Women as Peacebuilders in a Patriarchal Society
In 1995, one year after the genocide in Rwanda and the rape camps of Bosnia, women delegates from all parts of the world gathered in Beijing for the Fourth World Conference on Women and wrote up a declaration to ensure the participation of women in decision-making and peace processes of their countries. Five years later, the United Nations Security Council adopted Resolution 1325, which addressed the impact of war on women and their contribution to conflict resolution and lasting peace.
Last summer, I was working as an evaluation and monitoring intern in Cote d’Ivoire for the conflict transformation NGO Search for Common ground. I spent some time in the town of Bouake, a former rebel stronghold, and examined how a group of ordinary women living there is interpreting the principles of Resolution 1325 while at the same time still struggling to free themselves from their relegated place as second-class citizens in a traditionally patriarchal society. These women have crossed ethnic and political divides in working together as a group to initiate community development and reconciliation through the improvement of girls’ education through a literacy campaign, the development of revenue-generating activities as a means to combat poverty, and the advancement of women’s role in the decision-making process in politics through workshops and dialogues.
Adopted in October 2000, Resolution 1325 encourages the active involvement of women across the globe as conflict resolvers, peacekeepers and peace builders. Women have suffered much throughout the Ivorian civil war, as they do in wars across Africa and around the world. Resolution 1325 recognizes, however, the potential of women leaders to transform from victims to advocates, playing an active role in the peace process. Cote d’Ivoire is still in a precarious situation even after the Ouagadogou Peace Accord was signed on March 15, 2007. And this is the time, more than ever, for women to implement themselves in the peace building process of their country following in the footsteps of women in neighboring countries Liberia and Sierra Leone who became leaders and peacemakers in their communities.
Swanee Hunt and Cristina Rosa (2001) analyzed that women have “a huge investment in the stability of their communities” given their roles as family nurturers. Moreover, as Sanam Naraghi Anderlini (2007) wrote, women are committed in the peace process because “it is their own lives; the political is deeply personal.” Women have no exit strategy.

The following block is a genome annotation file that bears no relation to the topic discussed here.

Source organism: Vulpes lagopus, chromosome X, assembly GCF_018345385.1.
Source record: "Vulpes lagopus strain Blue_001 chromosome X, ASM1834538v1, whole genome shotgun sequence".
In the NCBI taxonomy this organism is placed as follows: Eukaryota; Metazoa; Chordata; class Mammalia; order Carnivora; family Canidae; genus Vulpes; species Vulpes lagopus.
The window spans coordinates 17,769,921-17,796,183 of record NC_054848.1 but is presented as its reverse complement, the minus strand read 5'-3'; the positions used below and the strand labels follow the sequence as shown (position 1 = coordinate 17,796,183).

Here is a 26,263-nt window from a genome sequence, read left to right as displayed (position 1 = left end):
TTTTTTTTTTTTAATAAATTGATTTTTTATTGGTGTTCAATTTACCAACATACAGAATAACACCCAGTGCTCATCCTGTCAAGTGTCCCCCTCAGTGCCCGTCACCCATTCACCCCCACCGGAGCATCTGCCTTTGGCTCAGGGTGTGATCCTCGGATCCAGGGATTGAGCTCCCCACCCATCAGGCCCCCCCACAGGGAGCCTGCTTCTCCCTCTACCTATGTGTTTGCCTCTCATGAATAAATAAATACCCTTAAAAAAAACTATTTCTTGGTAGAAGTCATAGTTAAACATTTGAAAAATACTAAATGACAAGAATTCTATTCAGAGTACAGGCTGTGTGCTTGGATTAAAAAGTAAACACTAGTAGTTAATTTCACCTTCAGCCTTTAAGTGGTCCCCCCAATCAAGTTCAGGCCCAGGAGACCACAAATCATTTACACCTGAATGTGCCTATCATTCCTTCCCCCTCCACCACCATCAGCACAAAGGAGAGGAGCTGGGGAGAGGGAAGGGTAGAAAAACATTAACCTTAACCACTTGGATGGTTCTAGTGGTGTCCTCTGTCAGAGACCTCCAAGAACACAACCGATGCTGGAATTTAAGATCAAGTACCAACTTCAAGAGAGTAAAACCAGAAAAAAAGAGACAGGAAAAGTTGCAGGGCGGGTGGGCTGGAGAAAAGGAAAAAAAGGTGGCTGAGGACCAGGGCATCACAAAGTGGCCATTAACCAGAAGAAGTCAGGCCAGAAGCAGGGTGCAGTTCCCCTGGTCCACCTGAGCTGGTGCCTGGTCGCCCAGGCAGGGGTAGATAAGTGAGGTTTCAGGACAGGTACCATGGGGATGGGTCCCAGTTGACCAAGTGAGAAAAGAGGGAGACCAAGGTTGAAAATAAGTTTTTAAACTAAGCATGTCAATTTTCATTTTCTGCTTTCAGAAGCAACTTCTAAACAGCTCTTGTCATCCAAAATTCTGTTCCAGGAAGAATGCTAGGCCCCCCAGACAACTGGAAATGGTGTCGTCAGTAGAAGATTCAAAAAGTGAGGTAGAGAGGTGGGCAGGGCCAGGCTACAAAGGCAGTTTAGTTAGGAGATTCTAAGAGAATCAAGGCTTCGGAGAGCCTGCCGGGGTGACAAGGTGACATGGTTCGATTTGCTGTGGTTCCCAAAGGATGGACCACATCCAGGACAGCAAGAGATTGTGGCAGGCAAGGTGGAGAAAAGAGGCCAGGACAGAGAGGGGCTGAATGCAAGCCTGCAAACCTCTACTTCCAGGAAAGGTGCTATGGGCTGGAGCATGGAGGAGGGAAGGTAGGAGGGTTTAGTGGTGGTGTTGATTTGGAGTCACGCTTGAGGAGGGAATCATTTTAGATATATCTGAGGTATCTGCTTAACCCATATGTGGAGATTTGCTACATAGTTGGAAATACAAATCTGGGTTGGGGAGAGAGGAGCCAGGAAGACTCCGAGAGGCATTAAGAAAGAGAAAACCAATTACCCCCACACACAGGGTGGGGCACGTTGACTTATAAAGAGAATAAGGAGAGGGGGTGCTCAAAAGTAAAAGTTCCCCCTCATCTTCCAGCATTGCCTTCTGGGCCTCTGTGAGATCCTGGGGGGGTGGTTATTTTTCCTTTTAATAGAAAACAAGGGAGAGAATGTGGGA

These ordinary women of Cote d’Ivoire join their sisters from places such as Palestine, Iraq, Sudan, Somalia, Liberia and elsewhere in taking action against the brutality of war. While it is true that war disrupts the lives of both men and women, some men find opportunities in becoming leaders of armed organizations, smuggling operations or provisional governments. As for the women, they are the ones who walk out into the crossfire of bullets because they are obligated to feed their children while their husbands, brothers and fathers are preoccupied on the battlefields. There comes a point when the presence of war is no longer an option and women are compelled to seek the absence of violence. This is when they must step out of their traditional gender roles and become peacemakers.
Social studies have shown that women are effective peacemakers as demonstrated by successful women-lead peace movements in Northern Ireland, West Africa, Israel and Palestine. Backed by the United Nations Security Council Resolution 1325 in 2000 and the Platform for Action (PFA) created at the Beijing Conference in 1995, women across the globe are now mobilized more than ever to involve themselves in the peacemaking process.
Yet, most of the time, international non-governmental organizations, foreign academics, politicians, or influential feminists receive more recognition in their work towards the global empowerment and inclusion of women than the efforts being made by women on the ground. There needs to be a brighter spotlight on the women peacemakers at a community level; the actual people experiencing and living these ideologies and tenets created by elites in the field of development.
Furthermore, we also have to examine if men are actually embracing the new role of women as community leaders. Because the reality is that though the women in Cote d’Ivoire may be motivated to be involved in their country’s peace process, in this traditionally patriarchal post-conflict nation, women are still struggling to rise from their relegated status as second-class citizens. Certain societies still uphold traditional gender roles where women are not truly emancipated. In most cases, they are still considered second-class citizens whose role is relegated to the household and nowhere else.